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William Wordsworth

Ernest De Selincourt, Alan G. Hill, and Mary Moorman (eds), The Letters of William and Dorothy Wordsworth, Vol. 3: The Middle Years: Part II: 1812–1820 (Second Revised Edition)

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  • MS. Lonsdale MSS., Record Office, The Castle, Carlisle. Hitherto unpublished.

  • Coleorton Hall
  • near Ashby de la Zouche
  • 23rd Janry 1818

My Lord,

Yesterday I received the enclosed (No. 1) from Mr R.1 It is decisive, and a hard bargain on his part; nor could by me be carried into effect without assistance from your Lordship. Had I been able to give security from an Annuity to the amount required, it would have been imprudent to do so, the uncertainty of my own life being considered.

But when I reflect that Mr R. is 71 years of age, and that this arrangement for my benefit, may thus be completed in a manner more easy and satisfactory to your Lordship than if the office should become vacant by the death of the present Holder; and also that if he should outlive me, the disposal of the united offices would in all probability still rest with your Lordship or your Heirs, and that the Annuity might continue to be paid out of the profits by my Successor, I am reconciled to the terms, if approved by your Lordship, though subjecting you to the obligation of becoming surety for a payment so considerable.

I shall wait your Lordship's reply before I answer Mr R's letter.

With regard to carrying this affair to a conclusion, I earnestly request that no wish on your Lordship's part to place me in this situation, may induce you to proceed, either as to the mode or the time, otherwise than as may be most agreeable to your feelings, and most suitable to your convenience.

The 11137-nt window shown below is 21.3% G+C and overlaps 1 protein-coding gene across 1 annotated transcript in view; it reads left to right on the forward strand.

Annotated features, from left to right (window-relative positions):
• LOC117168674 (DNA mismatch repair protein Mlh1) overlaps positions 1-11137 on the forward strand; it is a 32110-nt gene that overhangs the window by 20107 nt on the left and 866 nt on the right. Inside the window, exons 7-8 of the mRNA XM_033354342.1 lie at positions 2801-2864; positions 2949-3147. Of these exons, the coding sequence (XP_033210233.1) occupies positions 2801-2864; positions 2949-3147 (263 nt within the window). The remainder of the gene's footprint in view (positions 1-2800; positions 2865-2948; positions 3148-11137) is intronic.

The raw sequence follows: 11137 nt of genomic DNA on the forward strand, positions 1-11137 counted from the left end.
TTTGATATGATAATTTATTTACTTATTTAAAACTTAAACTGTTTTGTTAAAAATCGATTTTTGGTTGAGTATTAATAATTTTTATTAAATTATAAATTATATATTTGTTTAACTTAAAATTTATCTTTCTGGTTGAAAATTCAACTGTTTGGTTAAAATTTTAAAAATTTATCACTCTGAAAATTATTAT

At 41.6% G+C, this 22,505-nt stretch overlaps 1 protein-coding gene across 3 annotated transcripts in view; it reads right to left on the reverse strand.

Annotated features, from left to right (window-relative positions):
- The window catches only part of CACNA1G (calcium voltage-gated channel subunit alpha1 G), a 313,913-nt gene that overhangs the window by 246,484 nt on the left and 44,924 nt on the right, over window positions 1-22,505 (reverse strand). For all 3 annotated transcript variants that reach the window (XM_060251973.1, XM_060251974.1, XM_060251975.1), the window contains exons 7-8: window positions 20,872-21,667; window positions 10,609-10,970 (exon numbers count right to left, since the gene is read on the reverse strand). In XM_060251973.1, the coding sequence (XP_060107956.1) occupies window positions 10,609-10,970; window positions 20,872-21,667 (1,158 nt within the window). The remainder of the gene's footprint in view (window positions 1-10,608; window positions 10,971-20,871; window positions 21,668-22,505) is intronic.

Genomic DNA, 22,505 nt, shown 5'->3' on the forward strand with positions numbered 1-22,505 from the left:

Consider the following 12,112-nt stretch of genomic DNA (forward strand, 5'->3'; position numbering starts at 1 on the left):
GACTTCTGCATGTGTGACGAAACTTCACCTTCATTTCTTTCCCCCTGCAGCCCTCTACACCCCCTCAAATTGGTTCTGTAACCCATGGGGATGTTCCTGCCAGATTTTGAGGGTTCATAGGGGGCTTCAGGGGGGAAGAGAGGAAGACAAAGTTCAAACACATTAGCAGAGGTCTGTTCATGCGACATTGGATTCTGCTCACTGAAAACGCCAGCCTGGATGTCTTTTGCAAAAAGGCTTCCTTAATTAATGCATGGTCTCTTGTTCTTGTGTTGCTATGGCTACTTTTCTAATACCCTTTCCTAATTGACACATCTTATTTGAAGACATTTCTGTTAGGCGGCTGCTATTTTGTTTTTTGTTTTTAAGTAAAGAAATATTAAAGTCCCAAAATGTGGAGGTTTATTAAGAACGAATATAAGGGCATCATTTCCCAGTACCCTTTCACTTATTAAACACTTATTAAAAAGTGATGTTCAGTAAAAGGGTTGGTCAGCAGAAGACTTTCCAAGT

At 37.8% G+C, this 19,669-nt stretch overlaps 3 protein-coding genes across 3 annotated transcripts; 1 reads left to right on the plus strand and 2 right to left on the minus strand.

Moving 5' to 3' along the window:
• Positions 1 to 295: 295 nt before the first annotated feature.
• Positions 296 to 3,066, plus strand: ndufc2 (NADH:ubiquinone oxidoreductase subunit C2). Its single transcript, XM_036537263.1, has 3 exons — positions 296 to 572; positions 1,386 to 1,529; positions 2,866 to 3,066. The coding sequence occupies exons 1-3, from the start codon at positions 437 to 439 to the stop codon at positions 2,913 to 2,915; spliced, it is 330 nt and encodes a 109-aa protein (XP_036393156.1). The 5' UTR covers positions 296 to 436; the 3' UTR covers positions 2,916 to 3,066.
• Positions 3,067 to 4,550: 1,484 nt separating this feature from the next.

• With sincere gratitude        
  • and the highest respect        
  • I have the honor to be        
  • My Lord             
  • your Lordship's faithful Friend   
  • and Servant           
  • Wm Wordsworth.       

pg 416P.S. The consideration on which I expected (as stated to Mr R.) that he might deem an annuity of £350 sufficient were—'That himself or somebody else must always be on the spot (to this he allows weight and to no other) that the Coach Duties and advertisements from which he states that £180 per ann of his 600 is drawn, are subject to great fluctuations—that the rate of poundage was once 5 per cent and has been reduced to four, and may be still further reduced; and that as hath been before done, some portion of the Collection of duties now allotted to Stamp-Distributors may be assigned to others—and lastly, that his Sureties would be relieved from responsibility, and be protected from loss through misconduct of his Agents.'

All the above considerations and several other contingencies were acknowledged by Mr Parry to be of great weight, and would readily have been so by Mr R himself had he been in my place.

I send Mr R's former Letter also—for your Lordship's perusal.

I leave this place early on Tuesday morning—your Lordship will judge whether it is best to direct to me here or to Mr Cookson's Kendal, where I shall remain till Friday morning.

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Editor’s Note
1 i.e. Mr. Ramshay.
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